There is rarely an election in which Democrats don't accuse Republicans of trying to suppress minority voting--and this election cycle is proving to be no exception. At a recent panel discussion sponsored by Harvard University, Democratic National Committee Chairman Joe Andrew said the GOP was at it again in several of last month's off-year elections. The GOP did not take kindly to the charge.

"Voter intimidation is a serious wrong," wrote Republican National Committee communications director Cliff May in a sharply worded response to Andrew. "Both the Republican and Democratic parties have a moral obligation to fight it. But it is also seriously wrong for you and your party to knowingly level false charges . . . and to engage in racial demagoguery in an effort to manipulate minority voters."

Not so, said the DNC.

"They overreacted to this," said party spokeswoman Jenny Backus. "It obviously must be a topic that is somewhat sensitive to them. If they really want to have an honest discussion about voter suppression . . . we would welcome that. . . . But their actions have not matched their words on this."

Democrats cite two examples for their claim: Virginia Gov. James S. Gilmore's proposal to test a pilot program in 10 localities requiring voters to show identification at the polls (the Virginia Supreme Court blocked the plan before Election Day) and an alleged whisper campaign and racially tinged mailers sent out in the Indianapolis mayor's race. Republicans dismiss both charges and say Democrats are throwing out wild accusations with nothing to back them up.

Forbes Scores With Prominent Right-Wingers

Steve Forbes came to Washington this week and picked up the support of a handful of prominent conservatives who described the publishing magnate as the only credible alternative to Texas Gov. George W. Bush, the leading candidate for the Republican presidential nomination.

The group, including several who had previously indicated their support for Forbes, included Reagan administration officials Lyn Nofziger and John Herrington as well as conservative activists Bruce Herschensohn, Morton Blackwell, Brent Bozell, Richard Viguerie, Armstrong Williams, Paul Weyrich, Don Devine and Keith Fournier.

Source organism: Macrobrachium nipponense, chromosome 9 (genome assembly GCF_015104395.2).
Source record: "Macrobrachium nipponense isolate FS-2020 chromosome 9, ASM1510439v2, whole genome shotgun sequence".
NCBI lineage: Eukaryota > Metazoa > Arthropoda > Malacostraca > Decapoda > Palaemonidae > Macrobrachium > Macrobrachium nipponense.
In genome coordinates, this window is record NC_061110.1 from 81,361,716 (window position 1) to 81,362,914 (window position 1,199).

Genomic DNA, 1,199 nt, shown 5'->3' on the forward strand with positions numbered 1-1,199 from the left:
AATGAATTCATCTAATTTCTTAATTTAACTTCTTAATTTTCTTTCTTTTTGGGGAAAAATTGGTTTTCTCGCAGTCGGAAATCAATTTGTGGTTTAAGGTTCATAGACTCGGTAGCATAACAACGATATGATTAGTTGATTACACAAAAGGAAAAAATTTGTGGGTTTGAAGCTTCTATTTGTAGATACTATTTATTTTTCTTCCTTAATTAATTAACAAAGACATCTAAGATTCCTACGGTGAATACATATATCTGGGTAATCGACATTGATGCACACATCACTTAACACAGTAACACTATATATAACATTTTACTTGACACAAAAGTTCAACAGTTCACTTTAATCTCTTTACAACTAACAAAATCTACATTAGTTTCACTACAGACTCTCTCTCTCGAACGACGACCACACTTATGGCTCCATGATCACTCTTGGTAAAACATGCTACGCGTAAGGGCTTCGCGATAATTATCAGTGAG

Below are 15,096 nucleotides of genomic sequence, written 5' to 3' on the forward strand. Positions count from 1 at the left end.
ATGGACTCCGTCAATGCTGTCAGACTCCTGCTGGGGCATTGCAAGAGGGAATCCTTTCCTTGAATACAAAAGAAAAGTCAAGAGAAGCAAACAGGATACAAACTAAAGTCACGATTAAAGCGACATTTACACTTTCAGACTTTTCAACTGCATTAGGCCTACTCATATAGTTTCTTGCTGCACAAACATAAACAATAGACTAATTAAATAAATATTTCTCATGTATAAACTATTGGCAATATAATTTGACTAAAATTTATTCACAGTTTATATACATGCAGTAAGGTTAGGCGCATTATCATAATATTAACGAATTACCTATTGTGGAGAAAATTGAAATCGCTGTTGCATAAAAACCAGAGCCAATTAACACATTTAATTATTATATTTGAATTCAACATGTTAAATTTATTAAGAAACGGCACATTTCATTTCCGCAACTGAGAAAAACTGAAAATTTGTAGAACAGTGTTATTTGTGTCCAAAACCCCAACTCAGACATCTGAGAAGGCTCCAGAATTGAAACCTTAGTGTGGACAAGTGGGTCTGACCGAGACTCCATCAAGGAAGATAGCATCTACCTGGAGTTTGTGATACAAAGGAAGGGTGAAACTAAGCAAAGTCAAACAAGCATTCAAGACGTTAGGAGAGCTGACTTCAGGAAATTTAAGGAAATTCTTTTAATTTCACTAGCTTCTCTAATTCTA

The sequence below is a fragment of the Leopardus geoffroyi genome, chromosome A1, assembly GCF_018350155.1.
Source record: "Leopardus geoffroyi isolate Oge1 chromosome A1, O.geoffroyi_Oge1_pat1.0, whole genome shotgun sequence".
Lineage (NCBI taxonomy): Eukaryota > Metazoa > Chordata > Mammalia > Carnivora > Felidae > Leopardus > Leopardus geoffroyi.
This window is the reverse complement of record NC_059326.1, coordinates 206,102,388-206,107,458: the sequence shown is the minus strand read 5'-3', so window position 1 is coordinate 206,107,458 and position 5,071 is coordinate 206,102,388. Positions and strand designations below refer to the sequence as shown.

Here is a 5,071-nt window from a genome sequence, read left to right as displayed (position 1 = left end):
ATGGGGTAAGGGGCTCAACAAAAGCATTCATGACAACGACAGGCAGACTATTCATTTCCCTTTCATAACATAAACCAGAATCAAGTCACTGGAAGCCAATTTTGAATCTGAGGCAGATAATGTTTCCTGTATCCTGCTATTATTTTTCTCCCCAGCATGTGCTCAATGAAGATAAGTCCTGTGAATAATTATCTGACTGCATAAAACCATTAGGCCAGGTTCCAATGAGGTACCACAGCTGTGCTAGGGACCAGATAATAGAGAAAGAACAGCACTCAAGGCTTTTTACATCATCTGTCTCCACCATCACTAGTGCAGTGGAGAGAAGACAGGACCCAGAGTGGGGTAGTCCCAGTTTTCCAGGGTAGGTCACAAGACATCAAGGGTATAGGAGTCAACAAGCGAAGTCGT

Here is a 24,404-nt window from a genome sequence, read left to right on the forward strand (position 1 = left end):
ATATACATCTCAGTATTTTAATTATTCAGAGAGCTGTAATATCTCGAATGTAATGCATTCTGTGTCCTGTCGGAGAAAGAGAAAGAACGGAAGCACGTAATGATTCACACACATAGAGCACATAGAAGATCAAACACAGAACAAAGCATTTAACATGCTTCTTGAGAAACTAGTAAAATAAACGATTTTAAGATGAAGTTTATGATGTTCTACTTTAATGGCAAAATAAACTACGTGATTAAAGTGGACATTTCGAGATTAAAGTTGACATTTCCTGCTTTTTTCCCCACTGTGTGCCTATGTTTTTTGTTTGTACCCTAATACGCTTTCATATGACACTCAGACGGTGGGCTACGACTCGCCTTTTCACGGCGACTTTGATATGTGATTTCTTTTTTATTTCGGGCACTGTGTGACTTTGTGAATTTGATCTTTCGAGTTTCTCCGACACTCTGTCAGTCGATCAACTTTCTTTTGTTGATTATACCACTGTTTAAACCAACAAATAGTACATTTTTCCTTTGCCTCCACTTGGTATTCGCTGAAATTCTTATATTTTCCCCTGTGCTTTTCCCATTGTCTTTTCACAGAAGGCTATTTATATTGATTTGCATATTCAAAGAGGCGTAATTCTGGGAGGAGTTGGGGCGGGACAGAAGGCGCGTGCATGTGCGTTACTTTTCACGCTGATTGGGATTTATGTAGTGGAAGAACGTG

The Forbes campaign said the group would help rally conservative support in Iowa, New Hampshire and other primary states and would launch an advertising campaign and talk radio tour on behalf of Forbes in December. The ads will be paid for by the campaign.

Rabbi, La. Governor Part Ways on David Duke

Leave it to Louisiana to provide simmering religious and political controversy. When Gov. Mike Foster won his first term in 1995 he invited Rabbi Edward Paul Cohn, an influential Jewish leader, to offer a prayer at his inauguration. Cohn did so.

But now the rabbi has publicly revoked that prayer and refused to offer another at a second inauguration in January (Foster was easily reelected last month) because he says the governor has failed to publicly condemn former Klan member and perennial political candidate David Duke for his racist beliefs.

Not so, says Foster. In a letter to Cohn, the Louisiana governor argued that he has repeatedly said he disagrees with Duke's "racist and anti-Semitic" views but has not been able to "condemn" him because it would be against his religion.

"I have a religious belief that I, as a mere mortal, have no moral right to 'condemn' another human being," Foster wrote. "I am sincerely sorry that my religious convictions . . . have caused you to want to revoke the inspiring prayer which you offered at my inauguration. . . . I would very much like to have you once again deliver a prayer."

Not going to happen. In a letter to his New Orleans congregation, Cohn wrote that he and Foster would have to "agree to disagree" on the Duke matter.